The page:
• Synos, K., Reynolds, A. G., & Bowen, A. J. (2015). Effect of yeast strain on aroma compounds in Cabernet franc icewines. LWT-Food Science and Technology, 64(1), 227-235. https://doi.org/10.1016/j.lwt.2015.05.044
  • Vannini, A., & Chilosi, G. (2013). Botrytis infection: grey mould and noble rot. Sweet, Reinforced and Fortified Wines: grape biochemistry, technology and vinification, 11, 159-169. https://doi.org/10.1002/9781118569184.ch11
  • Vicente, J., Baran, Y., Navascués, E., Santos, A., Calderón, F., Marquina, D., ... & Benito, S. (2022). Biological management of acidity in wine industry: A review. International Journal of Food Microbiology, 375, 109726. https://doi.org/10.1016/j.ijfoodmicro.2022.109726
  • Wang, S., Chen, H., Tang, X., Zhang, H., Hao, G., Chen, W., & Chen, Y. Q. (2020). The role of glyceraldehyde-3-phosphate dehydrogenases in NADPH supply in the oleaginous filamentous fungus Mortierella alpina. Frontiers in Microbiology, 11, 818. https://doi.org/10.3389/fmicb.2020.00818
  • Wedler, H. B., Pemberton, R. P., & Tantillo, D. J. (2015). Carbocations and the complex flavor and bouquet of wine: mechanistic aspects of terpene biosynthesis in wine grapes. Molecules, 20(6), 10781-10792. https://doi.org/10.3390/molecules200610781
  • Xie, C., Mao, X., Huang, J., Ding, Y., Wu, J., Dong, S., ... & Wei, L. (2011). KOBAS 2.0: a web server for annotation and identification of enriched pathways and diseases. Nucleic Acids Research, 39, W316-W322. https://doi.org/10.1093/nar/gkr483

Authors


Ádám István Hegyi

https://orcid.org/0000-0003-4301-1968

Affiliation : Food and Wine Research Institute, Eszterházy Károly Catholic University, H-3300 Eger - Doctoral School of Environmental Sciences, Hungarian University of Agriculture and Life Sciences, 2100 Gödöllő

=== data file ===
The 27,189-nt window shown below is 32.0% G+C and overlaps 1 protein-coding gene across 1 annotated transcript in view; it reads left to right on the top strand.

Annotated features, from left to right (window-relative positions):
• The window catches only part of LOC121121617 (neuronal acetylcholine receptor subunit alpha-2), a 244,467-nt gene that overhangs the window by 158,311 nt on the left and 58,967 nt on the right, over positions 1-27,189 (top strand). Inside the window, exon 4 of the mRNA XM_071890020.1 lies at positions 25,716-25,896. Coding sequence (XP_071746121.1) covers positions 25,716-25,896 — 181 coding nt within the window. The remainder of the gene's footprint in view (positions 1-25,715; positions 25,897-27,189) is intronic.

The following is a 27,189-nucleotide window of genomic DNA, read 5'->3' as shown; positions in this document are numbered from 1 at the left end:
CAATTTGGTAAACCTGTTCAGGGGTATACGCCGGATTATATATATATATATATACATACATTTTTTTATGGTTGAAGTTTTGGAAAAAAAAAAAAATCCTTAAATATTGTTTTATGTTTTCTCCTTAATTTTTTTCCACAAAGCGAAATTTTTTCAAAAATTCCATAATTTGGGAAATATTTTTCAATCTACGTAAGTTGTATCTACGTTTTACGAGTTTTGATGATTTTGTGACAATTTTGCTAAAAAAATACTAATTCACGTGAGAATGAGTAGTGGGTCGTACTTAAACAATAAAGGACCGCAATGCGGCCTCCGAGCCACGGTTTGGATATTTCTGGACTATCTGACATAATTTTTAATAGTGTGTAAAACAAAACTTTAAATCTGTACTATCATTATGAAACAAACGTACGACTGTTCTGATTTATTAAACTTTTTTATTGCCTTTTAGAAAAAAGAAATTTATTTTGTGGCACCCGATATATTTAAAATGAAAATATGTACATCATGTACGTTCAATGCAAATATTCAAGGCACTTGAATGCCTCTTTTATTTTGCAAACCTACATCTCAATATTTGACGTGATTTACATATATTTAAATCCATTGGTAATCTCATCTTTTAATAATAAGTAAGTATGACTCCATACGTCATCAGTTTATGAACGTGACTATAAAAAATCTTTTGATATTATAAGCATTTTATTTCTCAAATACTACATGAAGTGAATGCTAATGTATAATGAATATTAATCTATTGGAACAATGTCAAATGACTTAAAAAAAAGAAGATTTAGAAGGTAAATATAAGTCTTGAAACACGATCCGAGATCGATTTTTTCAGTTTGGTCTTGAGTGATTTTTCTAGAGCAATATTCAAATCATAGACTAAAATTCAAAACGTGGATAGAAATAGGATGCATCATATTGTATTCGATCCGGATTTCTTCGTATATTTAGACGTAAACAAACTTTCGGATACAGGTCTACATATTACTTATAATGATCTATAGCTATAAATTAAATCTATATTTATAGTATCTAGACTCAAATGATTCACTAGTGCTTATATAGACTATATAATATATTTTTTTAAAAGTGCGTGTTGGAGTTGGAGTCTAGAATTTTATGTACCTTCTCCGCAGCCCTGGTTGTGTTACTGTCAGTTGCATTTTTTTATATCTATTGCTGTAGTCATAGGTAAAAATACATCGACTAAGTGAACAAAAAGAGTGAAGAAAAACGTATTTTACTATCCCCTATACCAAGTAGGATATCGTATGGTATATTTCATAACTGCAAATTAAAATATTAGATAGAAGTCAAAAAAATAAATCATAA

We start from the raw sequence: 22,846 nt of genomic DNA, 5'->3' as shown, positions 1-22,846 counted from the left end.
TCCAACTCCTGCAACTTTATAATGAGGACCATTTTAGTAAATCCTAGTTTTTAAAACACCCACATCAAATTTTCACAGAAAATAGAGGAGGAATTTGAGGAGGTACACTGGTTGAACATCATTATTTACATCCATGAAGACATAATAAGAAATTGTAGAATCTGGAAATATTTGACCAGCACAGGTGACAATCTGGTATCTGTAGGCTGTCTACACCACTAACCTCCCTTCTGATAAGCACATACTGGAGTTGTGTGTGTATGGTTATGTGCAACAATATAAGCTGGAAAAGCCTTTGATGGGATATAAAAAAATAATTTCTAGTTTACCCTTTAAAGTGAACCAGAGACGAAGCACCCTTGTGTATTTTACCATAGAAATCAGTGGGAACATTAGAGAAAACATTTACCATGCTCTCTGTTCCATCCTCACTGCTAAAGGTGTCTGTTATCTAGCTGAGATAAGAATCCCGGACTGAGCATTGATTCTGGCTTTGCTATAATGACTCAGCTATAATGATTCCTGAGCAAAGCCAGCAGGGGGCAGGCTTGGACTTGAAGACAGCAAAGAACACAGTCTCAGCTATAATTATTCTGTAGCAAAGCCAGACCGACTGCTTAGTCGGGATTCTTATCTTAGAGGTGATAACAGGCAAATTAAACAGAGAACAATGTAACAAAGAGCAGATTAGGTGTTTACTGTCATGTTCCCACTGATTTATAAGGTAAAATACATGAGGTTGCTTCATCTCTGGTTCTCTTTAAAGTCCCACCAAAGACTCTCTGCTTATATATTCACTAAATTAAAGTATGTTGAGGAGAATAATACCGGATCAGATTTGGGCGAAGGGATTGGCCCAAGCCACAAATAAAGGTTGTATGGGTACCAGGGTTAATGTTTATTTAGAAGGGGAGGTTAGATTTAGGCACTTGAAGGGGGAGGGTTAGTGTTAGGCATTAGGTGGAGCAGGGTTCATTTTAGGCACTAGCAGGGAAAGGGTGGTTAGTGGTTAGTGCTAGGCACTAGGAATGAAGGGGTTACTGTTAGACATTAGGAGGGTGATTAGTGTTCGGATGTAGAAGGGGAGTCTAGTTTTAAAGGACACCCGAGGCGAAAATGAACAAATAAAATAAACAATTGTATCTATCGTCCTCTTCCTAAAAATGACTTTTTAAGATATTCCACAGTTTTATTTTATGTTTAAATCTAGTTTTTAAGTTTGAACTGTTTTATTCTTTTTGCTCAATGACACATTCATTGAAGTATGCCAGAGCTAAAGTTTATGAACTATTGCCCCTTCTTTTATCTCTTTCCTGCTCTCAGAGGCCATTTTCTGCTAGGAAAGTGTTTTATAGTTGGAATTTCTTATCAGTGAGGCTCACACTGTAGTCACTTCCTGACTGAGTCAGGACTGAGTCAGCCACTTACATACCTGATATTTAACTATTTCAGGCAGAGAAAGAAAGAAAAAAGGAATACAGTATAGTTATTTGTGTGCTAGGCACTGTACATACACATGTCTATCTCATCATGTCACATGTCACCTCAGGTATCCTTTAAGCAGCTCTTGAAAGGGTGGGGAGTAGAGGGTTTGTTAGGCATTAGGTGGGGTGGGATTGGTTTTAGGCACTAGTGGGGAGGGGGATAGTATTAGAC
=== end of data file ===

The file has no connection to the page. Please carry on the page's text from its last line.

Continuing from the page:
Country : Hungary


Margot Otto

Affiliation : Food and Wine Research Institute, Eszterházy Károly Catholic University, H-3300 Eger - ELKH-EKKE Lendület Environmental Microbiome Research Group, Eszterházy Károly Catholic University, H-3300 Eger

Country : Hungary


József Geml

https://orcid.org/0000-0001-8745-0423

Affiliation : Food and Wine Research Institute, Eszterházy Károly Catholic University, H-3300 Eger. - Doctoral School of Environmental Sciences, Hungarian University of Agriculture and Life Sciences, 2100 Gödöllő. - ELKH-EKKE Lendület Environmental Microbiome Research Group, Eszterházy Károly Catholic University, H-3300 Eger

Country : Hungary


Júlia Hegyi-Kaló

https://orcid.org/0000-0002-8369-9587

Affiliation : Food and Wine Research Institute, Eszterházy Károly Catholic University, H-3300 Eger

Country : Hungary


Adrienn Geiger

Affiliation : Food and Wine Research Institute, Eszterházy Károly Catholic University, H-3300 Eger. - Doctoral School of Environmental Sciences, Hungarian University of Agriculture and Life Sciences, 2100 Gödöllő - ELKH-EKKE Lendület Environmental Microbiome Research Group, Eszterházy Károly Catholic University, H-3300 Eger

Country : Hungary


Richárd Golen

Affiliation : Food and Wine Research Institute, Eszterházy Károly Catholic University, H-3300 Eger

Country : Hungary


Adrienn Gomba-Tóth

https://orcid.org/0009-0004-4806-6073

Affiliation : Food and Wine Research Institute, Eszterházy Károly Catholic University, H-3300 Eger

Country : Hungary


Kálmán Zoltán Váczy

vaczy.kalman@uni-eszterhazy.hu

https://orcid.org/0000-0002-8303-5887

Affiliation : Food and Wine Research Institute, Eszterházy Károly Catholic University, H-3300 Eger

Country : Hungary

Attachments

7314-heygi-Supplementary data.pdf

Supplementary data

Download

Article statistics

Views: 1423

Downloads

XML: 17

Citations

PlumX